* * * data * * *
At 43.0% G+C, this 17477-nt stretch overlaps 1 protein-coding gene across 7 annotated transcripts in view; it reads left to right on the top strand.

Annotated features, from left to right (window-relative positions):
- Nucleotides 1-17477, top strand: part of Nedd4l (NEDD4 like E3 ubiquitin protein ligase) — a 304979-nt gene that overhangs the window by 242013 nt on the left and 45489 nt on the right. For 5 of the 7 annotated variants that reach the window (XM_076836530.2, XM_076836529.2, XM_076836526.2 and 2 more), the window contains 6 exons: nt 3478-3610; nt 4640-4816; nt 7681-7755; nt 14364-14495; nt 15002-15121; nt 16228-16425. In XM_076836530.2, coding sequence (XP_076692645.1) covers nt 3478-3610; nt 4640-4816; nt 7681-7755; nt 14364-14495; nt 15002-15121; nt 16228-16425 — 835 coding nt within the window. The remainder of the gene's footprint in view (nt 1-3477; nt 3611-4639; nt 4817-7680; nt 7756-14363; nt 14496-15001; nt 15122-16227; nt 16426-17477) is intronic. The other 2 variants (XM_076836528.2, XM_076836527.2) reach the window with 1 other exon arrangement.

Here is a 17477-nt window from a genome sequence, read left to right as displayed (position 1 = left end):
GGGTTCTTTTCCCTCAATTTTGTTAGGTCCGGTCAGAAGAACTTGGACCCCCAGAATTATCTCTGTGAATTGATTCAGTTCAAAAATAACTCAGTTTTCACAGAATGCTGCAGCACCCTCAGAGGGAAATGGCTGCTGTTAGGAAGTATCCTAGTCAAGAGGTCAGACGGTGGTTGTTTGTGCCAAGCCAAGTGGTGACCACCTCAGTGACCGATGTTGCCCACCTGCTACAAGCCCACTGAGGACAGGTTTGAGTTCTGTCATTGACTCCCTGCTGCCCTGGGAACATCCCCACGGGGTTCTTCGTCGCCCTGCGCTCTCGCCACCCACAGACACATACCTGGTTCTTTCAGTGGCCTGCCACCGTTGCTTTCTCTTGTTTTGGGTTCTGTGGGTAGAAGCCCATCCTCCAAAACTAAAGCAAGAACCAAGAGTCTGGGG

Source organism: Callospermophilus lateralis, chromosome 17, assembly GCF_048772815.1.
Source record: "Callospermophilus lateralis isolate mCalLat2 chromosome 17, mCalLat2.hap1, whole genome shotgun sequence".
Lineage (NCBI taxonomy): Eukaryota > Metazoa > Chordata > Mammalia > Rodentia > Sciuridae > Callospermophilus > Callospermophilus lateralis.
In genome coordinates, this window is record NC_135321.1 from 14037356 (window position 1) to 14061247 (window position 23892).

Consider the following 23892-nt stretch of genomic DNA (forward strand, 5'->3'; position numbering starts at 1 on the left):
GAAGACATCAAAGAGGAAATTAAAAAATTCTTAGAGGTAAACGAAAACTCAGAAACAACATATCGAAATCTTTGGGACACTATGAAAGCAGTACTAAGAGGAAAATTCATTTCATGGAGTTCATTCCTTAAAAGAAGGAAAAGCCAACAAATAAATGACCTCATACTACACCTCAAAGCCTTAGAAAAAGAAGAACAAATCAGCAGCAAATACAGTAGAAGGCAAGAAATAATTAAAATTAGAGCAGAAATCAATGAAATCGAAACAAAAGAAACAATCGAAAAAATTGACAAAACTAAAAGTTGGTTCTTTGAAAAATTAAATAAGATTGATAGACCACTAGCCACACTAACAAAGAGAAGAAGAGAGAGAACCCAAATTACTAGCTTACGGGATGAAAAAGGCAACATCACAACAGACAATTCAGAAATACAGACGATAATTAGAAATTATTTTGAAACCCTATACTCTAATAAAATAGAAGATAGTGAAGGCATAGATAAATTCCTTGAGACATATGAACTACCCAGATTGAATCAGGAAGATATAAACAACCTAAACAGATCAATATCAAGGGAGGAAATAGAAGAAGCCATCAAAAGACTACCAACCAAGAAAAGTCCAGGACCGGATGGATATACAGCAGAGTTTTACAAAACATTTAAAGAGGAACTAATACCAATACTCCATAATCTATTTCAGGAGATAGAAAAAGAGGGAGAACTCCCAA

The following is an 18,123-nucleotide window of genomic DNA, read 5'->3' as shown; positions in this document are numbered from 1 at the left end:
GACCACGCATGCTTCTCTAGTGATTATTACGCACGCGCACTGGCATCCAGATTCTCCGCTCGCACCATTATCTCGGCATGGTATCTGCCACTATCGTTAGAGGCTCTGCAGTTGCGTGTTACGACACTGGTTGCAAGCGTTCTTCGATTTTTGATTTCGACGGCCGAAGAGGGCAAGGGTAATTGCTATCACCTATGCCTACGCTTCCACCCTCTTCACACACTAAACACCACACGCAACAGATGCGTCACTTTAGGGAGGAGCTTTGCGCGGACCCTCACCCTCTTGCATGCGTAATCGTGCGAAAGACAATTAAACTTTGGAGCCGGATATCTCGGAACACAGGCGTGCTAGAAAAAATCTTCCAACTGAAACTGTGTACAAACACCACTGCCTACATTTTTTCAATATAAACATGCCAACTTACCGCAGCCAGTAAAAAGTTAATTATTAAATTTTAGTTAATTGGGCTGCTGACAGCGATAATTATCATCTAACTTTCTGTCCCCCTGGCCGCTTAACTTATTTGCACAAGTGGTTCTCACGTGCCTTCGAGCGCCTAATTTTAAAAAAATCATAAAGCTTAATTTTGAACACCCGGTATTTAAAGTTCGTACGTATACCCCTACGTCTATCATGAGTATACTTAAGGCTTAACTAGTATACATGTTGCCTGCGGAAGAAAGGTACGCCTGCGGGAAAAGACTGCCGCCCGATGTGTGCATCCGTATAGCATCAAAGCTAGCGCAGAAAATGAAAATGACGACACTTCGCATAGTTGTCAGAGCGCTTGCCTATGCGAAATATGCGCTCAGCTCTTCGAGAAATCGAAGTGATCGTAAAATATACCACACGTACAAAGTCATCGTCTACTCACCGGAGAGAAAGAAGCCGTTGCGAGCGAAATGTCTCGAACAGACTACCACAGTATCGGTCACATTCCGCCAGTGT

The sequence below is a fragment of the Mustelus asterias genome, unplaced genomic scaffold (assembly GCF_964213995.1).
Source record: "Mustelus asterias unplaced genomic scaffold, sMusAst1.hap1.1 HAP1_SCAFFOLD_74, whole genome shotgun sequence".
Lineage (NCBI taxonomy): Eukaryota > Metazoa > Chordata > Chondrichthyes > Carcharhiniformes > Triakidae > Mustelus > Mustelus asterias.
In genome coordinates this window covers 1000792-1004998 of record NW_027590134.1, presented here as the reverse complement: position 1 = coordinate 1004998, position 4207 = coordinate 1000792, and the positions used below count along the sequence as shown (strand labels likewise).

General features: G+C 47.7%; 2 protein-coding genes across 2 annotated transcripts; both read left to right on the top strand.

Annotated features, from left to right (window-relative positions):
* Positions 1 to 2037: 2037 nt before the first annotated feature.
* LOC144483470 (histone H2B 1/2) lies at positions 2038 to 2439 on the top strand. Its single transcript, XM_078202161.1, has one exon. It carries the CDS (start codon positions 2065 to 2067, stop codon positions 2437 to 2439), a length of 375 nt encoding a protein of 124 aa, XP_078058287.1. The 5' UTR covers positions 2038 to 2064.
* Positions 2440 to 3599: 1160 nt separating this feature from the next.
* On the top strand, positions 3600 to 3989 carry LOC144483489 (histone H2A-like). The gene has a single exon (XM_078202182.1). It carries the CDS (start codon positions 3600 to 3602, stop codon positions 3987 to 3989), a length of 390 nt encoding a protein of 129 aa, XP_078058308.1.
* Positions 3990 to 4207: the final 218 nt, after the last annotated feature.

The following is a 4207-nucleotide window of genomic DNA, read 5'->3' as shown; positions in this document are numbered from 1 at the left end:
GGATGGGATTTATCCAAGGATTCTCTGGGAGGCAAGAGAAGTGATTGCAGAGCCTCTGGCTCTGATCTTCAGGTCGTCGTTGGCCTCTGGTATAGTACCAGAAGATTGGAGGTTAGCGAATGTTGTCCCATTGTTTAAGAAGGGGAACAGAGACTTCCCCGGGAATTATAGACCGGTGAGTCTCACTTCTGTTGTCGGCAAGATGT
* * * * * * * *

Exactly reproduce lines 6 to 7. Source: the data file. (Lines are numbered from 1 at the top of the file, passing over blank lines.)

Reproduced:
Source organism: Callospermophilus lateralis, chromosome 17, assembly GCF_048772815.1.
Source record: "Callospermophilus lateralis isolate mCalLat2 chromosome 17, mCalLat2.hap1, whole genome shotgun sequence".